More than provocative, less than scientific: A commentary on the editorial decision to publish Cofnas (2020)

image from Wikimedia Commons

Below are the first two paragraphs of a paper I co-authored with several colleagues in the journal Philosophical Psychology. It’s an unusual entry in my list of publications, because it’s a pointed criticism of the editorial decision by the journal to publish a paper defending “scientific” race theory, a position that is ideologically motivated and flatly contradicted by the actual scientific evidence. You can judge the merits of our argument for yourself by downloading the full paper.

We are addressing this letter to the editors of Philosophical Psychology after reading an article they decided to publish in the recent Volume 33, Issue 1. The article is by Nathan Cofnas and is entitled “Research on group differences in intelligence: A defense of free inquiry” (2020). The purpose of our letter is not to invite Cofnas’s contribution into a broader dialogue, but to respectfully voice our concerns about the decision to publish the manuscript, which, in our opinion, fails to meet a range of academic quality standards usually expected of academic publications.

As we read it, Cofnas’s article is a defense of the pursuit of the hereditarian scientific program that explores the alleged genomic differences in IQ between “racially” defined populations (e.g., “blacks” vs. “whites”), claiming that there is a strong and unfortunate tendency among researchers to ignore this line of research due to moral reservations. Cofnas argues that racial classifications, insofar as these may have discrete genetic correlates, could one day partially explain the differences measured in IQ between various populations; ignoring this hypothesis, Cofnas holds, could have potentially harmful consequences.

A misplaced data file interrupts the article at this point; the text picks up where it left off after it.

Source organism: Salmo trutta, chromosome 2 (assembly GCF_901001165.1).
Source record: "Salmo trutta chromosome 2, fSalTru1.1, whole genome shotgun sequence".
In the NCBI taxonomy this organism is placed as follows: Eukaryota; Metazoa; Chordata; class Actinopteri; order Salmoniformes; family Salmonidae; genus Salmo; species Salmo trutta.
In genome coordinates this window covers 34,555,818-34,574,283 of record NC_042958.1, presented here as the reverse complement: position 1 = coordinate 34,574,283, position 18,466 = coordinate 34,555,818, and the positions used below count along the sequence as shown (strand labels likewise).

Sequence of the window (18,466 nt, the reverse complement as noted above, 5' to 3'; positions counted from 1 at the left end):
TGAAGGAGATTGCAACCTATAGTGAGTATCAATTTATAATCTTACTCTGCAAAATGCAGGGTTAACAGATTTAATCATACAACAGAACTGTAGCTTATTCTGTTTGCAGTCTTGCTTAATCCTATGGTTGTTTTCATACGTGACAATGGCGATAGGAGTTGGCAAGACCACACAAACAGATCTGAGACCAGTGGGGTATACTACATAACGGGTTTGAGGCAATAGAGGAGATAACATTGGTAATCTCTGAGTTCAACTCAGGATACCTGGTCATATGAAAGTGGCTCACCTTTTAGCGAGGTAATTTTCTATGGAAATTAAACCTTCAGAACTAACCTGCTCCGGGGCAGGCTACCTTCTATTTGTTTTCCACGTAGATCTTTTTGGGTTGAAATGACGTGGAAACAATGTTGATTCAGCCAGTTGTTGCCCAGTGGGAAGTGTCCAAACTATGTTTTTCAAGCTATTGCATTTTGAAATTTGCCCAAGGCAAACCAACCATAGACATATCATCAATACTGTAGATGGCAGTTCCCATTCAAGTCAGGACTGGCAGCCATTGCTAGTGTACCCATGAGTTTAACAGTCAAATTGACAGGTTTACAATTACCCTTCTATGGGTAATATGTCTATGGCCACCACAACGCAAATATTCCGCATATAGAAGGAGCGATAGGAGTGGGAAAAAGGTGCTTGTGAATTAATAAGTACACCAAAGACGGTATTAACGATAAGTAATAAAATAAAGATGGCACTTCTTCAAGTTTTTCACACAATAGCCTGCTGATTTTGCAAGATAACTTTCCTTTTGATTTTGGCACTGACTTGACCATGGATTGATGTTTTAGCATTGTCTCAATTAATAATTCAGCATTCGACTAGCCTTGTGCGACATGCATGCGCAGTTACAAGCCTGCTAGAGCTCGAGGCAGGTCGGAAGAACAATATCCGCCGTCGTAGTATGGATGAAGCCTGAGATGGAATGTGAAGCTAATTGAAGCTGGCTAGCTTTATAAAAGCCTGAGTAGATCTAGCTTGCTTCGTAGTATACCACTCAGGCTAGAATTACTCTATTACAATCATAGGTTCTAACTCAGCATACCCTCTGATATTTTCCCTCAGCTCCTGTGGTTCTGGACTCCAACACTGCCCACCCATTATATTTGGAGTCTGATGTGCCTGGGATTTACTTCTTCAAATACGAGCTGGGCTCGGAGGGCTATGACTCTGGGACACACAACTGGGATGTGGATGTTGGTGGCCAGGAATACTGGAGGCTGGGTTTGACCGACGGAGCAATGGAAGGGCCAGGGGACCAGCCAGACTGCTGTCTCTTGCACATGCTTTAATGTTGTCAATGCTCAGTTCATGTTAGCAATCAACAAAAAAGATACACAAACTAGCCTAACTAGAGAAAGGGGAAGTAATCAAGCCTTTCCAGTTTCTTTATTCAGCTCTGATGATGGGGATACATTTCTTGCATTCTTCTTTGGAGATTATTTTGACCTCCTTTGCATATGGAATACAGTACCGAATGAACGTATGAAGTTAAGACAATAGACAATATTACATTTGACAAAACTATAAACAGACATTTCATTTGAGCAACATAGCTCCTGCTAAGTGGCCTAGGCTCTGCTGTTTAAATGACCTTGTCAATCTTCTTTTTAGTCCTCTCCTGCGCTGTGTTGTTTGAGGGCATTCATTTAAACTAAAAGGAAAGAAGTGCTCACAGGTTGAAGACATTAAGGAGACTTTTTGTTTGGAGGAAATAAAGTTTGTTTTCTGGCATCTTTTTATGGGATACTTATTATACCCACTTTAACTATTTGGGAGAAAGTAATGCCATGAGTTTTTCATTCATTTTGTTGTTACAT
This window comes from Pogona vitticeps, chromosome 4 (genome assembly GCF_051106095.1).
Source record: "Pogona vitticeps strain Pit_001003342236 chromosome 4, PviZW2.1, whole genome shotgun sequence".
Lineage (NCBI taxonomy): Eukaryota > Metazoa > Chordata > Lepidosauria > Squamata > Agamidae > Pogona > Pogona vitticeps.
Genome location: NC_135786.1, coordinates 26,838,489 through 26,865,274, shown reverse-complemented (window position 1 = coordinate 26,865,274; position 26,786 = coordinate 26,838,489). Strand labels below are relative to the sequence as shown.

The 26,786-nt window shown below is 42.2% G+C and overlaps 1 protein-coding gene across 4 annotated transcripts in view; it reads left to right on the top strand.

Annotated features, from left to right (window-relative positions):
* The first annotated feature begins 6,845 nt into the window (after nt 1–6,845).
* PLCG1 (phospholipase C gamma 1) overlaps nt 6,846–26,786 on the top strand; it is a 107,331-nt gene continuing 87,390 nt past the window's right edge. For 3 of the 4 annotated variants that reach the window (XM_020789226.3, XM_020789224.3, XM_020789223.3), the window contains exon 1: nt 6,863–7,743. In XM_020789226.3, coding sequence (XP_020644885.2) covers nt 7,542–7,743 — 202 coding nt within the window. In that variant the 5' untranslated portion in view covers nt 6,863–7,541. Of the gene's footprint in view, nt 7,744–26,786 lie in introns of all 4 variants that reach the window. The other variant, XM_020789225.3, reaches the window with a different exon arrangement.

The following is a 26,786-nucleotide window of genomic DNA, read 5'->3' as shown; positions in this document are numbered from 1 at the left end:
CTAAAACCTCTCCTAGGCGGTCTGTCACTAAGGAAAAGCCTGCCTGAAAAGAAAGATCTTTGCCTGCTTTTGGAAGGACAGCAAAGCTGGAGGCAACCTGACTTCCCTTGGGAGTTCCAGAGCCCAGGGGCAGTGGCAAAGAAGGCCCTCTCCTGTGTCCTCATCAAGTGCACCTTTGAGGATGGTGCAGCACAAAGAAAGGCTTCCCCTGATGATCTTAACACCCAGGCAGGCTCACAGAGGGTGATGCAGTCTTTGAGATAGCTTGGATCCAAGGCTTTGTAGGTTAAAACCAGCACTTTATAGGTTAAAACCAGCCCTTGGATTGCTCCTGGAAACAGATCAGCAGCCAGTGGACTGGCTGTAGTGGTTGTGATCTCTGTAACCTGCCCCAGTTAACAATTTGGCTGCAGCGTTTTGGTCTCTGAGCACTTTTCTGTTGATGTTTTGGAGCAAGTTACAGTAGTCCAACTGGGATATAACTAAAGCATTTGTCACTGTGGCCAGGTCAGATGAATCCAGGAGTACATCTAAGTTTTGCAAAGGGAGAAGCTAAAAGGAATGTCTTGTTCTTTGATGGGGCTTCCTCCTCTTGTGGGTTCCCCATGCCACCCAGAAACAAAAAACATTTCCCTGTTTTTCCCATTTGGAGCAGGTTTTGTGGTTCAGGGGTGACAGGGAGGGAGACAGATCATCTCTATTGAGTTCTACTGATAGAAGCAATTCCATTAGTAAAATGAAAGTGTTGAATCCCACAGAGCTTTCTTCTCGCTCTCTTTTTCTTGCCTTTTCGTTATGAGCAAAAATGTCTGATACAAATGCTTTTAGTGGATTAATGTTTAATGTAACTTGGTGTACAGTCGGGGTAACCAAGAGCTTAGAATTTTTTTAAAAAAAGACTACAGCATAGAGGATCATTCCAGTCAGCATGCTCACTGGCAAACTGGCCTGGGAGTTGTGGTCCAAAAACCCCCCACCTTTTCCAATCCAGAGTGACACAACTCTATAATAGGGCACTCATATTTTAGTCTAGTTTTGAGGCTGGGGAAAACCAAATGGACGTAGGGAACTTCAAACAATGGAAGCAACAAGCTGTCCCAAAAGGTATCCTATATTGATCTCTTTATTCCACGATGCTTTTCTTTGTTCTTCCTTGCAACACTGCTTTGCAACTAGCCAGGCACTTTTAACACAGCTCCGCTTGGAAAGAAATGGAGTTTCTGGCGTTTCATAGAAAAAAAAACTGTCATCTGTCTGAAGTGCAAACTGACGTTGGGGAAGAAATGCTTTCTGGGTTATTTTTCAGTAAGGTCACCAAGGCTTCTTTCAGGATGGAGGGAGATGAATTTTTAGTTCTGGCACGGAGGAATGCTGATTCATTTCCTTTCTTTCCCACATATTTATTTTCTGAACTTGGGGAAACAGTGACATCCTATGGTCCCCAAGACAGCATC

Published by


Massimo is the K.D. Irani Professor of Philosophy at the City College of New York. He blogs at and He is the author of How to Be a Stoic: Using Ancient Philosophy to Live a Modern Life.

6 thoughts on “More than provocative, less than scientific: A commentary on the editorial decision to publish Cofnas (2020)”

  1. I’m sure there are valid concerns about the rigor of the study, but of course all studies are imperfect and can be criticized on various grounds. To the extent that your concerns with this study were purely methodological, va bene. But there are thousands of articles published every month and this is not the worst; yet, it has garnered disproportionate attention, and my concern would be about trying to hide studies because they are politically incorrect or draw conclusions that we think might be dangerous.

    I’m sure you’ve noticed how political correctness has begun to chip away at free scientific inquiry as the woke-social justice movement has gained influence. Published studies are being “disappeared” because they don’t support a certain narrative (because the results are being USED in a way Johns Hopkins didn’t like, not because they were WRONG), such as: